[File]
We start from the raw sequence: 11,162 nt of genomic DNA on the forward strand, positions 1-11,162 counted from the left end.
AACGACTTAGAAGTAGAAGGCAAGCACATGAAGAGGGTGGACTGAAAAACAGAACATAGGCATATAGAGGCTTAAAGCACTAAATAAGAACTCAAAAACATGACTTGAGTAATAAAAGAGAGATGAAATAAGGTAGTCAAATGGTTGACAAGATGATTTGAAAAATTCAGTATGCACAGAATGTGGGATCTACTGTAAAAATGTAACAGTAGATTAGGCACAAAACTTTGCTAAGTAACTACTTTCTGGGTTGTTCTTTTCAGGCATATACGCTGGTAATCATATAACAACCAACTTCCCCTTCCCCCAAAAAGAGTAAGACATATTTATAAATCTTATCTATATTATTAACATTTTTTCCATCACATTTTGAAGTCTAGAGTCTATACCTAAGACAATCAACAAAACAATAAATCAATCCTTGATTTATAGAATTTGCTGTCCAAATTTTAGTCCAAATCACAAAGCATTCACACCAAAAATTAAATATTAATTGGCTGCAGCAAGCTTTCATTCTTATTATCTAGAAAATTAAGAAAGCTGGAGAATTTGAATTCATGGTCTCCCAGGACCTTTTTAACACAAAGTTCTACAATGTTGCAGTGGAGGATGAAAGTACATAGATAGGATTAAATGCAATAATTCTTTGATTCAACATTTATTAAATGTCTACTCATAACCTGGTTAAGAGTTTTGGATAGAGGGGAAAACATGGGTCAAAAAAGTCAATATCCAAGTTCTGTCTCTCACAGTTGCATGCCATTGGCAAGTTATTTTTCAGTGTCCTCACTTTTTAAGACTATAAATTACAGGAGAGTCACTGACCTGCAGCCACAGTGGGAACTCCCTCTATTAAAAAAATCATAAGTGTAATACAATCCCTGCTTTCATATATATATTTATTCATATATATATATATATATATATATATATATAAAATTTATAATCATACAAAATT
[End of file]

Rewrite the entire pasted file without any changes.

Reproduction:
We start from the raw sequence: 11,162 nt of genomic DNA on the forward strand, positions 1-11,162 counted from the left end.
AACGACTTAGAAGTAGAAGGCAAGCACATGAAGAGGGTGGACTGAAAAACAGAACATAGGCATATAGAGGCTTAAAGCACTAAATAAGAACTCAAAAACATGACTTGAGTAATAAAAGAGAGATGAAATAAGGTAGTCAAATGGTTGACAAGATGATTTGAAAAATTCAGTATGCACAGAATGTGGGATCTACTGTAAAAATGTAACAGTAGATTAGGCACAAAACTTTGCTAAGTAACTACTTTCTGGGTTGTTCTTTTCAGGCATATACGCTGGTAATCATATAACAACCAACTTCCCCTTCCCCCAAAAAGAGTAAGACATATTTATAAATCTTATCTATATTATTAACATTTTTTCCATCACATTTTGAAGTCTAGAGTCTATACCTAAGACAATCAACAAAACAATAAATCAATCCTTGATTTATAGAATTTGCTGTCCAAATTTTAGTCCAAATCACAAAGCATTCACACCAAAAATTAAATATTAATTGGCTGCAGCAAGCTTTCATTCTTATTATCTAGAAAATTAAGAAAGCTGGAGAATTTGAATTCATGGTCTCCCAGGACCTTTTTAACACAAAGTTCTACAATGTTGCAGTGGAGGATGAAAGTACATAGATAGGATTAAATGCAATAATTCTTTGATTCAACATTTATTAAATGTCTACTCATAACCTGGTTAAGAGTTTTGGATAGAGGGGAAAACATGGGTCAAAAAAGTCAATATCCAAGTTCTGTCTCTCACAGTTGCATGCCATTGGCAAGTTATTTTTCAGTGTCCTCACTTTTTAAGACTATAAATTACAGGAGAGTCACTGACCTGCAGCCACAGTGGGAACTCCCTCTATTAAAAAAATCATAAGTGTAATACAATCCCTGCTTTCATATATATATTTATTCATATATATATATATATATATATATATATATAAAATTTATAATCATACAAAATT